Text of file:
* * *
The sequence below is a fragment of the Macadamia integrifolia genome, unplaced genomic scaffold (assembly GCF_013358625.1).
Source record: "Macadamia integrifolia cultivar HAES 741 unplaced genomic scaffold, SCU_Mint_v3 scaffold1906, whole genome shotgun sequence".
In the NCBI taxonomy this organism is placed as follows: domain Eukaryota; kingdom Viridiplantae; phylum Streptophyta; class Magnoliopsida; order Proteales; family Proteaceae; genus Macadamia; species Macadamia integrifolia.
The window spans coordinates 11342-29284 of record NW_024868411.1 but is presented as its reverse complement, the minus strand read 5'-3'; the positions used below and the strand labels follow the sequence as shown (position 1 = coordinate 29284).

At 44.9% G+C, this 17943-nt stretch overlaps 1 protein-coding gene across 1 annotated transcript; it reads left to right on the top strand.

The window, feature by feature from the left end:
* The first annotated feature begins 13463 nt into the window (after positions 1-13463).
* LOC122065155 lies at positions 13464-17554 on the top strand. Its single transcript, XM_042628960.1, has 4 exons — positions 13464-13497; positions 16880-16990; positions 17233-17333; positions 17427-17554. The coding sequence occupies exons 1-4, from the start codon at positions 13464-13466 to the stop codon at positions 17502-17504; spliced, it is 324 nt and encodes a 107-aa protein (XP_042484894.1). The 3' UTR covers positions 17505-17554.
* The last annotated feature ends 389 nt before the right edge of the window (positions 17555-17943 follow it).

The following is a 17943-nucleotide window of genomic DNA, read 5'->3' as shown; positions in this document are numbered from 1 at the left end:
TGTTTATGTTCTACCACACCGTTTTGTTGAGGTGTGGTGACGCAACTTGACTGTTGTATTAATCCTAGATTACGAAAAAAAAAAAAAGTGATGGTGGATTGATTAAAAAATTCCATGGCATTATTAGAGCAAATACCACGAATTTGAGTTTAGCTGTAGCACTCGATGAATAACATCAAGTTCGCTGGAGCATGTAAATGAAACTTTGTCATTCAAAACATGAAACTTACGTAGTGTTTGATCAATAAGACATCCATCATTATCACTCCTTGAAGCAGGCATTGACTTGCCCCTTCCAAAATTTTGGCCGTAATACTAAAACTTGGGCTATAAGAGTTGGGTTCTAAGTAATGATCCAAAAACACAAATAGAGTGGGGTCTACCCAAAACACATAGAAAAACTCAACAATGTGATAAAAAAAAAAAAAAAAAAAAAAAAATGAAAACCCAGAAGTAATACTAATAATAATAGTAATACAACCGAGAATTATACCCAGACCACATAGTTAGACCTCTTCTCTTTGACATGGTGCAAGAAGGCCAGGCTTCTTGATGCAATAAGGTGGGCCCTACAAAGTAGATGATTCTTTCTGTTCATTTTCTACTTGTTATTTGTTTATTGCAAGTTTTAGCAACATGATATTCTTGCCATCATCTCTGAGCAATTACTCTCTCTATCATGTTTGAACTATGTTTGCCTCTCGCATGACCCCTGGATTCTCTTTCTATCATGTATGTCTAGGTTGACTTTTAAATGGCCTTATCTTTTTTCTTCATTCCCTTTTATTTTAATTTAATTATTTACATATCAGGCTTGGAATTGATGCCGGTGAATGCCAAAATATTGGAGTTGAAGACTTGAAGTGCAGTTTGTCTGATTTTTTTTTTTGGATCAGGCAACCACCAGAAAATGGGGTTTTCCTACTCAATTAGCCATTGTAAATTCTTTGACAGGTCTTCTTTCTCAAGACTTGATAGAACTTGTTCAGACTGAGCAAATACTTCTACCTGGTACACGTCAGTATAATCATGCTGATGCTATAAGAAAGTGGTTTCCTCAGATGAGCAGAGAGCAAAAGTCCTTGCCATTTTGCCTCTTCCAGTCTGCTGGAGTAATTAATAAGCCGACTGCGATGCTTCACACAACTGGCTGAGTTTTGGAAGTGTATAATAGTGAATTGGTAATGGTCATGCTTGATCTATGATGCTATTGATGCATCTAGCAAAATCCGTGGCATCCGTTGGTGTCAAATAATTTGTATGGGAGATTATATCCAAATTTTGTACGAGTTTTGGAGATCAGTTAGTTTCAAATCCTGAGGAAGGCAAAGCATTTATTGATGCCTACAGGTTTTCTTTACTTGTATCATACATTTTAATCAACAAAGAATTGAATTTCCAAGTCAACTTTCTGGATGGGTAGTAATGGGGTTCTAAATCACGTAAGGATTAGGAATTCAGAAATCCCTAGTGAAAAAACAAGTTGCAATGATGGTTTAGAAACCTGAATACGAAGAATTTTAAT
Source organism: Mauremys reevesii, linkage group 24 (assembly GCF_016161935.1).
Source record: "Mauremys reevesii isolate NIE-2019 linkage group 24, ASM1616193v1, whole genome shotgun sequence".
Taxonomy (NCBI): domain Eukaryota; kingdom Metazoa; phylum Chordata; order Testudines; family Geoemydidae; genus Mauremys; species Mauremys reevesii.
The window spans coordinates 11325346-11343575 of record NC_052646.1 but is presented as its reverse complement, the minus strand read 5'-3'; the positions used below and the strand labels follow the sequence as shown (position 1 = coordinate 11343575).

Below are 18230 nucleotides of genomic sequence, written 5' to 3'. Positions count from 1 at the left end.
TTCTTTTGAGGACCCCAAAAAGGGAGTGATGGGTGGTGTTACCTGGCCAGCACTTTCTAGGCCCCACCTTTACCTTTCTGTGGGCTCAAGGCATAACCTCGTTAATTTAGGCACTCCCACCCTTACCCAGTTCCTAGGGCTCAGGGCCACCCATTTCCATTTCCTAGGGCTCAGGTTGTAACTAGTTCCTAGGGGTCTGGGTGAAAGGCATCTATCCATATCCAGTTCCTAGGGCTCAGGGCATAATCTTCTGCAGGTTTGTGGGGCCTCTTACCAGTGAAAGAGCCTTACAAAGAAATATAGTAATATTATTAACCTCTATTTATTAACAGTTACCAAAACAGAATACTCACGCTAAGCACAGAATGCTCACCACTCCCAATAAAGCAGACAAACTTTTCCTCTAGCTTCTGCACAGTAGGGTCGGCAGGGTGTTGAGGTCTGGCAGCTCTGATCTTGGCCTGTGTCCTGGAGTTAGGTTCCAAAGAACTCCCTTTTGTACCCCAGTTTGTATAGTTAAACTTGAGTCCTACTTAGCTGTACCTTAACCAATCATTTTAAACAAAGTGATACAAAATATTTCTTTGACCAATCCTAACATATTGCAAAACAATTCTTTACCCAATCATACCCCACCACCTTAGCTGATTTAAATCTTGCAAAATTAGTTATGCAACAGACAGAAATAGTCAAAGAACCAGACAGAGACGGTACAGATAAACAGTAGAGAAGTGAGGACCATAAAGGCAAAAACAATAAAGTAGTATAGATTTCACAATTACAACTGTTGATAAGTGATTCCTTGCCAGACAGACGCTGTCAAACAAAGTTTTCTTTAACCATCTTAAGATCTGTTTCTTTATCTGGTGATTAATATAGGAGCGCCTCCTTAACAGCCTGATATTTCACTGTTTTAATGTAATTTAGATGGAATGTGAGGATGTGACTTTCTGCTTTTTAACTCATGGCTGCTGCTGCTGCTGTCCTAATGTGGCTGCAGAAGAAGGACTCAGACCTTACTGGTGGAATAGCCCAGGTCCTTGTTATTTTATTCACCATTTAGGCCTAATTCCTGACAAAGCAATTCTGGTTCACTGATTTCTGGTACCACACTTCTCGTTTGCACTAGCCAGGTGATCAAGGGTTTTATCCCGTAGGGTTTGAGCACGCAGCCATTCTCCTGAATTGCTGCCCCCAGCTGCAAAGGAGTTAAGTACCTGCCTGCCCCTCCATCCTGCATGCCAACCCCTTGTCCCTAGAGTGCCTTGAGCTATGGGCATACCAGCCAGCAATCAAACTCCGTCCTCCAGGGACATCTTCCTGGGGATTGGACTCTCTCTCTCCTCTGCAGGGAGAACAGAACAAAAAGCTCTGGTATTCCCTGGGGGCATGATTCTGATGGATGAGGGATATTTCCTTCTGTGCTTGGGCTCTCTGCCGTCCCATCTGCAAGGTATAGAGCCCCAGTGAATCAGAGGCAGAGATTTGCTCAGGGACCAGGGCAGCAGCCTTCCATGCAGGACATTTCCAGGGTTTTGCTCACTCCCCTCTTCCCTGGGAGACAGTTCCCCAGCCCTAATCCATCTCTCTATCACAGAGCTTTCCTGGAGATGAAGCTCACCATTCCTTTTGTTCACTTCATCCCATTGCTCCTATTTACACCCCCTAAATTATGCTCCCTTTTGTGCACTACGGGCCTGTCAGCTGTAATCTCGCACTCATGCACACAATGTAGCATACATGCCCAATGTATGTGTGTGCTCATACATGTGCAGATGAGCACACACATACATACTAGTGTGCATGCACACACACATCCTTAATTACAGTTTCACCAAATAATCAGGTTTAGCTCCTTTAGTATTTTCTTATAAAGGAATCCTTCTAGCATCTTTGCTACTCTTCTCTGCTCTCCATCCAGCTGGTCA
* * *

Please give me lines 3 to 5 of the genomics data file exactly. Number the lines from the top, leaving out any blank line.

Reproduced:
In the NCBI taxonomy this organism is placed as follows: domain Eukaryota; kingdom Viridiplantae; phylum Streptophyta; class Magnoliopsida; order Proteales; family Proteaceae; genus Macadamia; species Macadamia integrifolia.
The window spans coordinates 11342-29284 of record NW_024868411.1 but is presented as its reverse complement, the minus strand read 5'-3'; the positions used below and the strand labels follow the sequence as shown (position 1 = coordinate 29284).

At 44.9% G+C, this 17943-nt stretch overlaps 1 protein-coding gene across 1 annotated transcript; it reads left to right on the top strand.